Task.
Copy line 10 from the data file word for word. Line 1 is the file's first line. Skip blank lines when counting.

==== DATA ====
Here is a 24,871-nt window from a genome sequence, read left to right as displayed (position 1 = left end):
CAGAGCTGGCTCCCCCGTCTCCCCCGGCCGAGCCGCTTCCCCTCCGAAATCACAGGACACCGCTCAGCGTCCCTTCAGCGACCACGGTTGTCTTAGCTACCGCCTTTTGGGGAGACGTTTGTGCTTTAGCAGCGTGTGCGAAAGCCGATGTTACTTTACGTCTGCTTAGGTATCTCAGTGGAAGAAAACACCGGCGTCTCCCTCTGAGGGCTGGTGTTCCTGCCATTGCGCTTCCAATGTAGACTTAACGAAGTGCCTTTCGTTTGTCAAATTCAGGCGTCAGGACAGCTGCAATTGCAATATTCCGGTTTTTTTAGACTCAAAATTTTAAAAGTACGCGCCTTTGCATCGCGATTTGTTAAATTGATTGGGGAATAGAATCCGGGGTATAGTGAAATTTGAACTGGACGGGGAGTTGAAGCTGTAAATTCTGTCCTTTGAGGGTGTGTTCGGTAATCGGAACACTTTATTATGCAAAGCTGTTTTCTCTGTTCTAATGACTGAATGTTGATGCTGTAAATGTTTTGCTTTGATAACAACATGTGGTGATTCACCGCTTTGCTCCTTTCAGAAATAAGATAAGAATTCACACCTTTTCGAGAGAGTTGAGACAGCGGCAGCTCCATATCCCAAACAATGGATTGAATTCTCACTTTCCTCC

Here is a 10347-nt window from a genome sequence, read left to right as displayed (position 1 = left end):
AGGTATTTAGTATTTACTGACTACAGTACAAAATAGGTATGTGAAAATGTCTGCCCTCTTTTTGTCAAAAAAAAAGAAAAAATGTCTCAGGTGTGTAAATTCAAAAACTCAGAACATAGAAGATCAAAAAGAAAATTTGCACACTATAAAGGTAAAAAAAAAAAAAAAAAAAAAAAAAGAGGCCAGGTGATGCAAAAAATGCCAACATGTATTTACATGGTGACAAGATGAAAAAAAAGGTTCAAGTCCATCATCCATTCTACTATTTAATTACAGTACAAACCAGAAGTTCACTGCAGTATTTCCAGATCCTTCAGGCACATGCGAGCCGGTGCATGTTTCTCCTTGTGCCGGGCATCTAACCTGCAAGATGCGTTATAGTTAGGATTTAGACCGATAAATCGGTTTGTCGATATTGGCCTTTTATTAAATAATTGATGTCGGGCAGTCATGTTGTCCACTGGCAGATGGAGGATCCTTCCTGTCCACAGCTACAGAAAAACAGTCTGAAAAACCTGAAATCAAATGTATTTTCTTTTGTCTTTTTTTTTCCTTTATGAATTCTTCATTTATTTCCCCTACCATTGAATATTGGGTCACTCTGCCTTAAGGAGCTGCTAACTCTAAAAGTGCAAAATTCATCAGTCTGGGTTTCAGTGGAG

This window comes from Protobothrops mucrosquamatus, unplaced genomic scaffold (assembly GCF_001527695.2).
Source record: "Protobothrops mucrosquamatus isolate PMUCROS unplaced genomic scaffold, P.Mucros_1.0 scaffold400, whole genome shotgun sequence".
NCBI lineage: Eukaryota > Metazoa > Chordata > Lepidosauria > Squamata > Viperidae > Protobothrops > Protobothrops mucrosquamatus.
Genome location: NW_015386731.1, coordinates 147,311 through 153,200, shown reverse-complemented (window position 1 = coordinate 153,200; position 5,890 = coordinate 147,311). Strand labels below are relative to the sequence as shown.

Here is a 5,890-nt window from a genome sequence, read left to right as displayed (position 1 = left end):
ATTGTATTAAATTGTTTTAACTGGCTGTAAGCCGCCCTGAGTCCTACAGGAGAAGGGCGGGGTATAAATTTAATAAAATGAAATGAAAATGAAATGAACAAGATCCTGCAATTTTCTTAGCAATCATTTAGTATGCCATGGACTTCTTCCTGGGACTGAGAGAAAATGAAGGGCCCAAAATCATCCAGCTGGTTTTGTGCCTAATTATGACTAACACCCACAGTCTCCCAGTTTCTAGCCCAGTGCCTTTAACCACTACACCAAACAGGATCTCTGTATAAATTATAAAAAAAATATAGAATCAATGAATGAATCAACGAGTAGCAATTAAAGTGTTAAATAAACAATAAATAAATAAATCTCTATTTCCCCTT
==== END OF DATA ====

ATTGTATTAAATTGTTTTAACTGGCTGTAAGCCGCCCTGAGTCCTACAGGAGAAGGGCGGGGTATAAATTTAATAAAATGAAATGAAAATGAAATGAACAAGATCCTGCAATTTTCTTAGCAATCATTTAGTATGCCATGGACTTCTTCCTGGGACTGAGAGAAAATGAAGGGCCCAAAATCATCCAGCTGGTTTTGTGCCTAATTATGACTAACACCCACAGTCTCCCAGTTTCTAGCCCAGTGCCTTTAACCACTACACCAAACAGGATCTCTGTATAAATTATAAAAAAAATATAGAATCAATGAATGAATCAACGAGTAGCAATTAAAGTGTTAAATAAACAATAAATAAATAAATCTCTATTTCCCCTT